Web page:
Regional and Hemispheric Asymmetries of Cerebral Hemodynamic and Oxygen Metabolism in Newborns

ArticleinCerebral Cortex 23(2) · February 2012with14 Reads
Impact Factor: 8.66 · DOI: 10.1093/cercor/bhs023 · Source: PubMed


    Understanding the evolution of regional and hemispheric asymmetries in the early stages of life is essential to the advancement
    of developmental neuroscience. By using 2 noninvasive optical methods, frequency-domain near-infrared spectroscopy and diffuse
    correlation spectroscopy, we measured cerebral hemoglobin oxygenation (SO2), blood volume (CBV), an index of cerebral blood flow (CBFi), and the metabolic rate of oxygen (CMRO2i) in the frontal, temporal, and parietal regions of 70 premature and term newborns. In concordance with results obtained using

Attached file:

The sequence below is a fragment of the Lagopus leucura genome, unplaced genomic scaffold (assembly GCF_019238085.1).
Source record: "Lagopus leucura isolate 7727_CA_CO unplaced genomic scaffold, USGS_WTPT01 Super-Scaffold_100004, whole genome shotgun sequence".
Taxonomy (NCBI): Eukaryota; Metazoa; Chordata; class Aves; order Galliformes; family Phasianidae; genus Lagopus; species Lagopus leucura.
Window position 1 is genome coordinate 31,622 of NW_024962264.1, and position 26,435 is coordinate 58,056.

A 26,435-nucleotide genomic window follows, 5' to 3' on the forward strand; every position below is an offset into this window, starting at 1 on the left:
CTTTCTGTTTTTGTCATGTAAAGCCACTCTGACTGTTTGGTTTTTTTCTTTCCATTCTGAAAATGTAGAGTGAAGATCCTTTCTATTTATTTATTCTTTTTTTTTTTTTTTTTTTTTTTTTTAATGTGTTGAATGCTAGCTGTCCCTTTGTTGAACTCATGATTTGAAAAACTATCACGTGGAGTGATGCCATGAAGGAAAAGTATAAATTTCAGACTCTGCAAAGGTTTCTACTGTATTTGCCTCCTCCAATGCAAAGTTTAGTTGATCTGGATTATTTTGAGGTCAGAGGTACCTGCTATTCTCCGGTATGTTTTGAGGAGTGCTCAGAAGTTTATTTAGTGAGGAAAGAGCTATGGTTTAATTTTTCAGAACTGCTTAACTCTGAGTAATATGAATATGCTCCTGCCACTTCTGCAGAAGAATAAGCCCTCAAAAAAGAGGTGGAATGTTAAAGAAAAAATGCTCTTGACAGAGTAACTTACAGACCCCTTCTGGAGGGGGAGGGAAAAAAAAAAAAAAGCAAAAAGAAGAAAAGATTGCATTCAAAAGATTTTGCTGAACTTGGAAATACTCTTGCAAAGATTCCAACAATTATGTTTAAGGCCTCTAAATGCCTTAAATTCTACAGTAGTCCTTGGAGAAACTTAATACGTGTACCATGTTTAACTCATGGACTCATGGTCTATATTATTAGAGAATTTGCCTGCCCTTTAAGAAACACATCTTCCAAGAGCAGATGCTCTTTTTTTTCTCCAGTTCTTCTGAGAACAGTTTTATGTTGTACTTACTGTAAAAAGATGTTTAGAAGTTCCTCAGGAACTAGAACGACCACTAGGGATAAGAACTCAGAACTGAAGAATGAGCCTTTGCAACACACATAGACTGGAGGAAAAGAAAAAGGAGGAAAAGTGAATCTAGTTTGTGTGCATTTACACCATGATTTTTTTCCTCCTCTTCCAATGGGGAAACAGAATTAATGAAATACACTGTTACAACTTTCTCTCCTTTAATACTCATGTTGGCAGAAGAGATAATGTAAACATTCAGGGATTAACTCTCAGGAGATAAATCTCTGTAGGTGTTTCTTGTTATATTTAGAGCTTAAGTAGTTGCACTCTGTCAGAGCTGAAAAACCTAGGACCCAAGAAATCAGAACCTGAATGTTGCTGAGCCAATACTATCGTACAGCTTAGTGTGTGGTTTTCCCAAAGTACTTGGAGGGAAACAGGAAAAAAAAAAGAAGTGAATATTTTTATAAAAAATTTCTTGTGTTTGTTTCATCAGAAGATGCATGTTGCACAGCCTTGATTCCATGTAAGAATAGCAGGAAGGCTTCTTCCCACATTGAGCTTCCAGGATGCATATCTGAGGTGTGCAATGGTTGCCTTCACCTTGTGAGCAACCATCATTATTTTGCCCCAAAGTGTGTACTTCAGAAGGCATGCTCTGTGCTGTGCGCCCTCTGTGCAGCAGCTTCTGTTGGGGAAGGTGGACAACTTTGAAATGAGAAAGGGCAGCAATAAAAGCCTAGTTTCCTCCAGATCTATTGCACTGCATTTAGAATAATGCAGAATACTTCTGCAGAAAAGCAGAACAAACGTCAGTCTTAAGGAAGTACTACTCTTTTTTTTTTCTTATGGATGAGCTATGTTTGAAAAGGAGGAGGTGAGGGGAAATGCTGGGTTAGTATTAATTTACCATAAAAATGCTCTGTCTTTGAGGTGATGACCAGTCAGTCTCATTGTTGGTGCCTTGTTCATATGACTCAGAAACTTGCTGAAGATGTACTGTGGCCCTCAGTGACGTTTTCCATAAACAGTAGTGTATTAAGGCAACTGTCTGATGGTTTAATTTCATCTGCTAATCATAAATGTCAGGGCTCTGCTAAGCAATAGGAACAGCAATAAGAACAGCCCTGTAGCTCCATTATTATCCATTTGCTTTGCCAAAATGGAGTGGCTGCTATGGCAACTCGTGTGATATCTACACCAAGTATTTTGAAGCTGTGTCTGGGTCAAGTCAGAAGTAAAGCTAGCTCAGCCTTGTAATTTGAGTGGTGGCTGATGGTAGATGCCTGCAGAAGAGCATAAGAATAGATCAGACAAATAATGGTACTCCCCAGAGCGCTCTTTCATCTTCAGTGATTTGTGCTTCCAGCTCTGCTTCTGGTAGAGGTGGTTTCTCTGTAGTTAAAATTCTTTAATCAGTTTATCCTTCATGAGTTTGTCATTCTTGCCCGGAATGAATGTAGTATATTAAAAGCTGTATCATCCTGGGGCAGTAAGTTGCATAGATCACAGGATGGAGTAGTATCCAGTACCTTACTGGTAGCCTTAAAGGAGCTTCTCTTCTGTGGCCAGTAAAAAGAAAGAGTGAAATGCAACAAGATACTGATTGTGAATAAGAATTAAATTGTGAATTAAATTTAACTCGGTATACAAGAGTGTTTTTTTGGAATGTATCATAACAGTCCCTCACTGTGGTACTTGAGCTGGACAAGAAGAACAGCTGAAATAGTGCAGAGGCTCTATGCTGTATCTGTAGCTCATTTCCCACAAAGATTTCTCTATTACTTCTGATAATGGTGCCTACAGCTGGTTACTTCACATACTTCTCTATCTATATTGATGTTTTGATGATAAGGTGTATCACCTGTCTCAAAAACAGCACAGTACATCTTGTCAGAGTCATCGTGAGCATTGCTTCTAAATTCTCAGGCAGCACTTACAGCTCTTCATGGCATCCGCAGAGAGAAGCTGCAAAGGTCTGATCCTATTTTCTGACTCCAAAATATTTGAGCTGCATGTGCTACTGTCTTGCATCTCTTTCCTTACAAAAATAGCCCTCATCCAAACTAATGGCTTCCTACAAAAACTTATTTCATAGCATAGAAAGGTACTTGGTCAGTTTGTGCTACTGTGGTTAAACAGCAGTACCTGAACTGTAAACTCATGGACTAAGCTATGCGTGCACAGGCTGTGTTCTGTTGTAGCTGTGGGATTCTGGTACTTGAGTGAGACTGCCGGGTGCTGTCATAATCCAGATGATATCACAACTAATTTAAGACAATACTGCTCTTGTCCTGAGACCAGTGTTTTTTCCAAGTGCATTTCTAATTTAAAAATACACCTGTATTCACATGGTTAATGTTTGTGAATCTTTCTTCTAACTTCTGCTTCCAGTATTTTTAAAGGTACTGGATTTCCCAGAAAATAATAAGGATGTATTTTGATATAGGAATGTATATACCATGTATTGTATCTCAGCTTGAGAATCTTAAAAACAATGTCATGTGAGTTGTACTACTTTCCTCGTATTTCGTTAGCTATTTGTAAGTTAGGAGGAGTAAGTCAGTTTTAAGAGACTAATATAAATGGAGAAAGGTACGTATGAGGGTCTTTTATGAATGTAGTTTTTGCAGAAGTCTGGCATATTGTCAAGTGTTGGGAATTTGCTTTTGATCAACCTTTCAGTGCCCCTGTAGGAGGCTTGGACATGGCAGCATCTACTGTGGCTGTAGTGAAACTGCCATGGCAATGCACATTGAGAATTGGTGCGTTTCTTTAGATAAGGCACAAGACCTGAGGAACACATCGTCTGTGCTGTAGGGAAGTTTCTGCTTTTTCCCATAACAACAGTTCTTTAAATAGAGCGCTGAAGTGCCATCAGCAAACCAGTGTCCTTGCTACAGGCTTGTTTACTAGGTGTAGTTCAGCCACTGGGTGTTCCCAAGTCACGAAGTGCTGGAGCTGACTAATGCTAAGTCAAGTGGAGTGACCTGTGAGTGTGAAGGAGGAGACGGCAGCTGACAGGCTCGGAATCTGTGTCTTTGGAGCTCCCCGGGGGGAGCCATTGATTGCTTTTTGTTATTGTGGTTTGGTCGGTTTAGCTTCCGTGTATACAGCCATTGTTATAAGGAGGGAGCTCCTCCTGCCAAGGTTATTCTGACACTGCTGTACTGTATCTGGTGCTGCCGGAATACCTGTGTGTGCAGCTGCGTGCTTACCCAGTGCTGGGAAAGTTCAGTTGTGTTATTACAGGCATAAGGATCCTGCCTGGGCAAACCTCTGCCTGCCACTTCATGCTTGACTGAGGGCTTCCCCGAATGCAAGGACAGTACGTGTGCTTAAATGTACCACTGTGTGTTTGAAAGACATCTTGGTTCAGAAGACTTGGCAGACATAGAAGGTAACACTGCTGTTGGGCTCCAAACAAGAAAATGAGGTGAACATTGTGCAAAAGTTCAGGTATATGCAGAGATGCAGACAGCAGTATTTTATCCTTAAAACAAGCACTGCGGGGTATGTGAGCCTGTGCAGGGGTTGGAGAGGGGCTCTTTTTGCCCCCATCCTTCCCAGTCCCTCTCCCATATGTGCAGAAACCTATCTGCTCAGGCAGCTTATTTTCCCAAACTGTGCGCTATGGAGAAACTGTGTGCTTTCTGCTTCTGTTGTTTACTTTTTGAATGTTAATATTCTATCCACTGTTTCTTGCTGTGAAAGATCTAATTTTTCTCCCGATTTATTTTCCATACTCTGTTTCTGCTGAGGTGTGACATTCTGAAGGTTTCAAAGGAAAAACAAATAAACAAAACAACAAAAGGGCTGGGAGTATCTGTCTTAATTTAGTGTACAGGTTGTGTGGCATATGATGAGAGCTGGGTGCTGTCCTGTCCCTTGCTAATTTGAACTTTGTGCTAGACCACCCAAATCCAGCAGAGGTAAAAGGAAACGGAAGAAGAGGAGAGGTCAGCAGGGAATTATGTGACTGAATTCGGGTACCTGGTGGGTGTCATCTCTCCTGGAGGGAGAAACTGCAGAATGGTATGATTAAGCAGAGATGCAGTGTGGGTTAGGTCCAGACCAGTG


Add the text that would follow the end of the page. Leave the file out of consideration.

more invasive imaging modalities, we verified both hemodynamic (CBV, CBFi, and SO2) and metabolic (CMRO2i) parameters were greater in the temporal and parietal regions than in the frontal region and that these differences increased
    with age. In addition, we found that most parameters were significantly greater in the right hemisphere than in the left.
    Finally, in comparing age-matched males and females, we found that males had higher CBFi in most cortical regions, higher CMRO2i in the frontal region, and more prominent right–left CBFi asymmetry. These results reveal, for the first time, that we can detect regional and hemispheric asymmetries in newborns
    using noninvasive optical techniques. Such a bedside screening tool may facilitate early detection of abnormalities and delays
    in maturation of specific cortical areas.